Andrew Rhodes has provided details on how the UK Gambling Commission will be implementing the government’s white paper for the UK gambling industry once the final consultation phase has been completed.

The CEO of the UKGC gave an important timeline to delegates that attended his fireside chat with Licensing Expert David Clifton on day one of the CasinoBeats Summit in Malta, estimating that it will take until mid-July for the first tranche of consultations to be completed.

Admitting that he “underestimated how politically conflicted gambling would be”, Rhodes spoke about his time with the commission so far since taking over the Chief Executive position a year ago and his past as an officer of the Civil Service.

“In my previous job as Director of the DWP, I was in charge of handling the UK’s welfare state operations, and that is very political and toxic to deal with,” he said.

“I remember thinking, I didn’t think I’d ever do a job as controversial as welfare and then moved into the gambling regulation, and I soon realised just how wrong I was because it is by far more conflicted than anything that I ever thought I would experience again.”

Rhodes noted that he stepped into the UKGC CEO role as the UK gambling industry was in the middle of a debate over the direction of reform and regulation.

Despite the delays in the publication of the white paper and the changes to which minister would be tasked with the review, Rhodes noted that he is always welcoming to any thoughts regarding the challenges the industry faces. 

The CEO stated: “My view is that to get good regulatory outcomes, you’ve got to have good relationships, good cooperation with the industry.

“We are the regulator, and realise people have opposing views, but you don’t have to have an adversarial relationship. The thing I set out in November last year was that I wanted the industry to demonstrate its compliance at the earliest opportunity.

“So if there is an issue, we can work together and correct it as quickly as possible… that should mean that we all see less necessity for enforcement cases.”

During the review’s proceedings, Rhodes noted his disappointment at engaging in Twitter discourse, which led to abuse from anonymous users.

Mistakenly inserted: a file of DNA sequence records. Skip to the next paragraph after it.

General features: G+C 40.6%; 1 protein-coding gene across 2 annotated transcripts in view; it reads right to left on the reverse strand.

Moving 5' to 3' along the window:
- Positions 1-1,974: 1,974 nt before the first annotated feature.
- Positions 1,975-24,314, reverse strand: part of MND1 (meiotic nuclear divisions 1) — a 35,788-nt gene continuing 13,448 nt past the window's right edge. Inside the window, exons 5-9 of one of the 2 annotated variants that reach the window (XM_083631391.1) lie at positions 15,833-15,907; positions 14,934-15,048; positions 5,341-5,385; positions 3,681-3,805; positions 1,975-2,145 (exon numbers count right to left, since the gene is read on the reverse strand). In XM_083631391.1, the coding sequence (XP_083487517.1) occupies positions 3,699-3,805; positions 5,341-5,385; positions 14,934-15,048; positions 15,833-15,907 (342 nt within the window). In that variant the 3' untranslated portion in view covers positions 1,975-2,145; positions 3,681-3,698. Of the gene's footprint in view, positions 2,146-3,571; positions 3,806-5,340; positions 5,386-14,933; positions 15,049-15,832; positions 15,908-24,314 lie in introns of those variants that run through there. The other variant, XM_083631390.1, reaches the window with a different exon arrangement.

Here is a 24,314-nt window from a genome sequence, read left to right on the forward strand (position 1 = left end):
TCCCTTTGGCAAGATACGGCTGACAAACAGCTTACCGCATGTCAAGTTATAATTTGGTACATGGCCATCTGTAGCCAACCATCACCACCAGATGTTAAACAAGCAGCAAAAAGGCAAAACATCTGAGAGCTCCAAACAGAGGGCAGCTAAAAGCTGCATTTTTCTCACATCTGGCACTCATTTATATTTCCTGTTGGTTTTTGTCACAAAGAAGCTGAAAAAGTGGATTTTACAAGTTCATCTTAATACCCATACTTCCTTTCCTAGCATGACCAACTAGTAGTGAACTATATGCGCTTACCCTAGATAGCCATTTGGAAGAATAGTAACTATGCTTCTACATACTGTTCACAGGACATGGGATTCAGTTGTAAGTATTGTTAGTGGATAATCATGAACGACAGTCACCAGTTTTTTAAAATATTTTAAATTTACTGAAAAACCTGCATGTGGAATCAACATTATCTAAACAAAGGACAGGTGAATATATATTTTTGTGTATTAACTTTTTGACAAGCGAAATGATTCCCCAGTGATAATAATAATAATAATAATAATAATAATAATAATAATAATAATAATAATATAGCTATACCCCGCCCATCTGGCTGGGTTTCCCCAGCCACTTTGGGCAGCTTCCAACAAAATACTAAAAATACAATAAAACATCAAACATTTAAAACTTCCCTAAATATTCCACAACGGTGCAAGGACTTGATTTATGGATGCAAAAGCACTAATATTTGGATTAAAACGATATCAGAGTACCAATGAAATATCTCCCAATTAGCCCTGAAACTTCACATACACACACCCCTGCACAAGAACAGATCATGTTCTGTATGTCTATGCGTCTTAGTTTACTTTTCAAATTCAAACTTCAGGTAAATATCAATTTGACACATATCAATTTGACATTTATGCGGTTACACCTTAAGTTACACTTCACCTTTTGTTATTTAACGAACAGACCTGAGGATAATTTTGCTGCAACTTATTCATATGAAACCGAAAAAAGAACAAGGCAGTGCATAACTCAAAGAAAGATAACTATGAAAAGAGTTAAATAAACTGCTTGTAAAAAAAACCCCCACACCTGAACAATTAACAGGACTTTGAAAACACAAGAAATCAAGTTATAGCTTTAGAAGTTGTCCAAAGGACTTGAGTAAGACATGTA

“You’re taking bribes and you know, you’re just this and that, and they are swearing abuse and all of that stuff, it’s just so counterproductive and offers nothing,” he said.

Examining the white paper, Clifton questioned Rhodes on what the review had resolved following two years of discussion, as the industry sees “no sufficient details, no firm proposals to do anything, no immediate changes –  just that the government will undertake a series of consultations this summer…and we are almost in summer”.

Rhodes responded: “It’s worth remembering what a white paper is. It’s no more than the government’s policy direction.

“I read articles of commentators saying it’s a new Bill…it really isn’t legislation. I think probably the time from the flash-to-bang of the original call for evidence through to the publication probably didn’t help in terms of people’s responses.

“I think the white paper is well-balanced in its context. Naturally, when it’s something like a Gambling Act review or any other piece of important legislation it becomes a complicated scenario, and one that builds a huge amount of expectation. And that can’t be lived up to.”

Regarding the consultation phase, Rhodes noted the government’s top concern is “whether people are spending too much money on gambling and therefore being harmed…is it too easy to lose money”.

The CEO also indicated that an issue for the UKGC will be timescales, as there is no formative legislation assigned to its recommendations. The industry will continue to ask questions throughout the summer.

“At present, there are 62 work streams at the commission working on gambling reforms. Normally, that will probably be a piece of legislation.

“What you’ve got in reality is delivering all of those things and some of them through secondary legislation by DCMS, a lot of it by the commission through upcoming LCCP changes – we have to consult legal requirements to make changes and that will take time.”

Rhodes added: “The Gambling white paper will be the Commission’s defining policy for the next three years from where we are today to the evaluation of what we changed. 

“As I’ve said to the leadership of operators, if there is something that is not in the white paper that you wanted, we are not going to engage with them for some time, probably years, because what we don’t want to do is distract ourselves.

“So we’ve got an enlarged team working on the consultations of specialists in this area. We’ve got the phase in the secrecy and a plan to deliver everything in the first couple of months. It’s not possible for anyone to do that, so we pour quite a lot of resources in. Sequencing is key, which is how you do this.” 

When asked for an estimated delivery date for the conclusions of consultations, Rhodes provided a mid-July timeline for the first set of consultations.

“The civil service in Britain typically defines the summer as anywhere up to the end of November. We’re talking about around mid-July for the first tranche of consultations, as we want to get through to the bigger items and prioritise them.”